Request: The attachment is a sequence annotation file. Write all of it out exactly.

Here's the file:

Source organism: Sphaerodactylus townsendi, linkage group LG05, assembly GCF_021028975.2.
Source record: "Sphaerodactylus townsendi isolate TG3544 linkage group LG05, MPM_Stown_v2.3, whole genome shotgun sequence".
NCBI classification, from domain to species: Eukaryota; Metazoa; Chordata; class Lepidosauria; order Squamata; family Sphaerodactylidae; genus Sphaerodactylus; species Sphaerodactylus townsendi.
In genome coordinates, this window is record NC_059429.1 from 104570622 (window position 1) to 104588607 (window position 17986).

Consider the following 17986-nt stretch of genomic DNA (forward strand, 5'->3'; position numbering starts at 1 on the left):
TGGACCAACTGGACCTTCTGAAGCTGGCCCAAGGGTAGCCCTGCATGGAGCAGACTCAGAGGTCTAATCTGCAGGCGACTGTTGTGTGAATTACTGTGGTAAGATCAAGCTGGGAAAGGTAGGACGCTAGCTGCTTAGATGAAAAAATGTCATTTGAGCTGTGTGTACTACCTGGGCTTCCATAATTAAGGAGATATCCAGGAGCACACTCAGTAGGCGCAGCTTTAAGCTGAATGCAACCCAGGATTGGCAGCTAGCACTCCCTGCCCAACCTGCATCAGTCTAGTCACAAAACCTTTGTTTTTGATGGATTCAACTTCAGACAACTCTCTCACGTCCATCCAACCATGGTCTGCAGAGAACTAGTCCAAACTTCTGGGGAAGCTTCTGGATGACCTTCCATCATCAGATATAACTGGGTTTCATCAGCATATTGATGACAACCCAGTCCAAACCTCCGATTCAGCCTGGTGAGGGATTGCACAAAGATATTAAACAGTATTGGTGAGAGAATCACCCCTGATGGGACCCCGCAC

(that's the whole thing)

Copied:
Source organism: Sphaerodactylus townsendi, linkage group LG05, assembly GCF_021028975.2.
Source record: "Sphaerodactylus townsendi isolate TG3544 linkage group LG05, MPM_Stown_v2.3, whole genome shotgun sequence".
NCBI classification, from domain to species: Eukaryota; Metazoa; Chordata; class Lepidosauria; order Squamata; family Sphaerodactylidae; genus Sphaerodactylus; species Sphaerodactylus townsendi.
In genome coordinates, this window is record NC_059429.1 from 104570622 (window position 1) to 104588607 (window position 17986).

Consider the following 17986-nt stretch of genomic DNA (forward strand, 5'->3'; position numbering starts at 1 on the left):
TGGACCAACTGGACCTTCTGAAGCTGGCCCAAGGGTAGCCCTGCATGGAGCAGACTCAGAGGTCTAATCTGCAGGCGACTGTTGTGTGAATTACTGTGGTAAGATCAAGCTGGGAAAGGTAGGACGCTAGCTGCTTAGATGAAAAAATGTCATTTGAGCTGTGTGTACTACCTGGGCTTCCATAATTAAGGAGATATCCAGGAGCACACTCAGTAGGCGCAGCTTTAAGCTGAATGCAACCCAGGATTGGCAGCTAGCACTCCCTGCCCAACCTGCATCAGTCTAGTCACAAAACCTTTGTTTTTGATGGATTCAACTTCAGACAACTCTCTCACGTCCATCCAACCATGGTCTGCAGAGAACTAGTCCAAACTTCTGGGGAAGCTTCTGGATGACCTTCCATCATCAGATATAACTGGGTTTCATCAGCATATTGATGACAACCCAGTCCAAACCTCCGATTCAGCCTGGTGAGGGATTGCACAAAGATATTAAACAGTATTGGTGAGAGAATCACCCCTGATGGGACCCCGCAC